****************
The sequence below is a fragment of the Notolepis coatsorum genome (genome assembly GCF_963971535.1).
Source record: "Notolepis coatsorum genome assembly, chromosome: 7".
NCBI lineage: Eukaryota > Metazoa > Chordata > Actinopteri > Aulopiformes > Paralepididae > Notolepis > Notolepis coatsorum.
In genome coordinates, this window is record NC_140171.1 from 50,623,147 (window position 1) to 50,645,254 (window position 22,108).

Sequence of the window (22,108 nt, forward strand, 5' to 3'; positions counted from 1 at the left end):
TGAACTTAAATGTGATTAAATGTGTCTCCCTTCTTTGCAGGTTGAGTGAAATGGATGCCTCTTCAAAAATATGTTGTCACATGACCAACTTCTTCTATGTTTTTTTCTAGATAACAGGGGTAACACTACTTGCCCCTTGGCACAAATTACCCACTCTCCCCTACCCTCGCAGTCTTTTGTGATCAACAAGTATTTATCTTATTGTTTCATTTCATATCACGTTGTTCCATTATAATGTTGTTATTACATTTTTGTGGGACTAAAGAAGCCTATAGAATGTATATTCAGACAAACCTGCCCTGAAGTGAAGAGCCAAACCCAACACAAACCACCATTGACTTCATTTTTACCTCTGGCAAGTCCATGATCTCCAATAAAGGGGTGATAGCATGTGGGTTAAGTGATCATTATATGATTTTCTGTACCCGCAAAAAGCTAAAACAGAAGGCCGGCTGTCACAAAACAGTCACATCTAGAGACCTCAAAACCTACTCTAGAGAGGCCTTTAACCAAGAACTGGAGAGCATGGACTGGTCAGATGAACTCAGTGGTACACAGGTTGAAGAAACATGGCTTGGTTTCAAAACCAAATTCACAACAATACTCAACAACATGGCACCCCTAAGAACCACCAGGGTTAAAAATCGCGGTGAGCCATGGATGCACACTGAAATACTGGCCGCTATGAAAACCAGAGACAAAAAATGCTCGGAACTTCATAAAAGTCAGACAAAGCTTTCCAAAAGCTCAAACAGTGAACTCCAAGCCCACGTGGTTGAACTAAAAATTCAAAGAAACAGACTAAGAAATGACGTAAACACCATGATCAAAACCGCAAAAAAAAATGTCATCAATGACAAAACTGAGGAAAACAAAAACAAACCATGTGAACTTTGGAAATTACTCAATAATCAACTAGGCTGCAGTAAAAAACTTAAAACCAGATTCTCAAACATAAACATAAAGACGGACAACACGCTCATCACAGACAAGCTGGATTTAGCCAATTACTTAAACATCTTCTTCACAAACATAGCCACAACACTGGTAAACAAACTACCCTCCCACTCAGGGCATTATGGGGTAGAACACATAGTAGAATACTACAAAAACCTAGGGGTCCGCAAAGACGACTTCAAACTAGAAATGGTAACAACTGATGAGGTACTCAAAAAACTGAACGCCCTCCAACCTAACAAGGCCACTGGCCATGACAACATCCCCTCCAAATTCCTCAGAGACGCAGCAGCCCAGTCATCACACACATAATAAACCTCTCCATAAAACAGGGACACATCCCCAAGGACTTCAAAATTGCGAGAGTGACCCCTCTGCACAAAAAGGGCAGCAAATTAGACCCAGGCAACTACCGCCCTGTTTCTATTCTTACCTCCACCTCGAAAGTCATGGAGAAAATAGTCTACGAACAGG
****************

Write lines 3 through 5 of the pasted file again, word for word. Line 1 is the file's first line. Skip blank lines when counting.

NCBI lineage: Eukaryota > Metazoa > Chordata > Actinopteri > Aulopiformes > Paralepididae > Notolepis > Notolepis coatsorum.
In genome coordinates, this window is record NC_140171.1 from 50,623,147 (window position 1) to 50,645,254 (window position 22,108).

Sequence of the window (22,108 nt, forward strand, 5' to 3'; positions counted from 1 at the left end):